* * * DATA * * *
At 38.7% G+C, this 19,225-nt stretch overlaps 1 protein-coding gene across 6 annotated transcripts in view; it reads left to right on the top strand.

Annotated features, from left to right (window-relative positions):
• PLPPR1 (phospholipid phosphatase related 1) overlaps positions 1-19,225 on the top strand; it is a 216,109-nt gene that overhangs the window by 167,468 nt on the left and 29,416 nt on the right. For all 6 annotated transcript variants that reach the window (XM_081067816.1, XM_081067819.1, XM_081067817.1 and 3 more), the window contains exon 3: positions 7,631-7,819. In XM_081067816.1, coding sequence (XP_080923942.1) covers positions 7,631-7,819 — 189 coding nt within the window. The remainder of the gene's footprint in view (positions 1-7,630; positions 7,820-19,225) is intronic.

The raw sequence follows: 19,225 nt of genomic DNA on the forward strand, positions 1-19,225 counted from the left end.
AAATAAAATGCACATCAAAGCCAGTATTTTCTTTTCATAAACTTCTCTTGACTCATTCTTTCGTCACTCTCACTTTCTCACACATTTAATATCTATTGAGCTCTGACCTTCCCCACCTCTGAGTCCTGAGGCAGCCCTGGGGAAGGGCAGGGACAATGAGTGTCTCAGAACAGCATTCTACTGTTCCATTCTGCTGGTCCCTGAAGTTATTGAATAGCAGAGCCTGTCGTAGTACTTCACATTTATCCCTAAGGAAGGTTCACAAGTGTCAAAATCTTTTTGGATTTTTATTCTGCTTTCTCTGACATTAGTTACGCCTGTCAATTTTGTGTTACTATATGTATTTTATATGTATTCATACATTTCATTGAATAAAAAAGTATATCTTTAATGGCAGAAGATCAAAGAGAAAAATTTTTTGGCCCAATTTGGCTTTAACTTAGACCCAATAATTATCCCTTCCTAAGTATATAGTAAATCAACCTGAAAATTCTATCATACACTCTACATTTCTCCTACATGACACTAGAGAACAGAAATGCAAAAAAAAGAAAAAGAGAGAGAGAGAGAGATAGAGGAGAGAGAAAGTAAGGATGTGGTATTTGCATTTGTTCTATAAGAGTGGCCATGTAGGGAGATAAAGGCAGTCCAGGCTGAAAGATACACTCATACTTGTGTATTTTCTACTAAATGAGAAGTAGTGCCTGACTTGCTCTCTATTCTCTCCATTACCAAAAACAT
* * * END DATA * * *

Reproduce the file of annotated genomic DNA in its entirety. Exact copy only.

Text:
At 38.7% G+C, this 19,225-nt stretch overlaps 1 protein-coding gene across 6 annotated transcripts in view; it reads left to right on the top strand.

Annotated features, from left to right (window-relative positions):
• PLPPR1 (phospholipid phosphatase related 1) overlaps positions 1-19,225 on the top strand; it is a 216,109-nt gene that overhangs the window by 167,468 nt on the left and 29,416 nt on the right. For all 6 annotated transcript variants that reach the window (XM_081067816.1, XM_081067819.1, XM_081067817.1 and 3 more), the window contains exon 3: positions 7,631-7,819. In XM_081067816.1, coding sequence (XP_080923942.1) covers positions 7,631-7,819 — 189 coding nt within the window. The remainder of the gene's footprint in view (positions 1-7,630; positions 7,820-19,225) is intronic.

The raw sequence follows: 19,225 nt of genomic DNA on the forward strand, positions 1-19,225 counted from the left end.
AAATAAAATGCACATCAAAGCCAGTATTTTCTTTTCATAAACTTCTCTTGACTCATTCTTTCGTCACTCTCACTTTCTCACACATTTAATATCTATTGAGCTCTGACCTTCCCCACCTCTGAGTCCTGAGGCAGCCCTGGGGAAGGGCAGGGACAATGAGTGTCTCAGAACAGCATTCTACTGTTCCATTCTGCTGGTCCCTGAAGTTATTGAATAGCAGAGCCTGTCGTAGTACTTCACATTTATCCCTAAGGAAGGTTCACAAGTGTCAAAATCTTTTTGGATTTTTATTCTGCTTTCTCTGACATTAGTTACGCCTGTCAATTTTGTGTTACTATATGTATTTTATATGTATTCATACATTTCATTGAATAAAAAAGTATATCTTTAATGGCAGAAGATCAAAGAGAAAAATTTTTTGGCCCAATTTGGCTTTAACTTAGACCCAATAATTATCCCTTCCTAAGTATATAGTAAATCAACCTGAAAATTCTATCATACACTCTACATTTCTCCTACATGACACTAGAGAACAGAAATGCAAAAAAAAGAAAAAGAGAGAGAGAGAGAGATAGAGGAGAGAGAAAGTAAGGATGTGGTATTTGCATTTGTTCTATAAGAGTGGCCATGTAGGGAGATAAAGGCAGTCCAGGCTGAAAGATACACTCATACTTGTGTATTTTCTACTAAATGAGAAGTAGTGCCTGACTTGCTCTCTATTCTCTCCATTACCAAAAACAT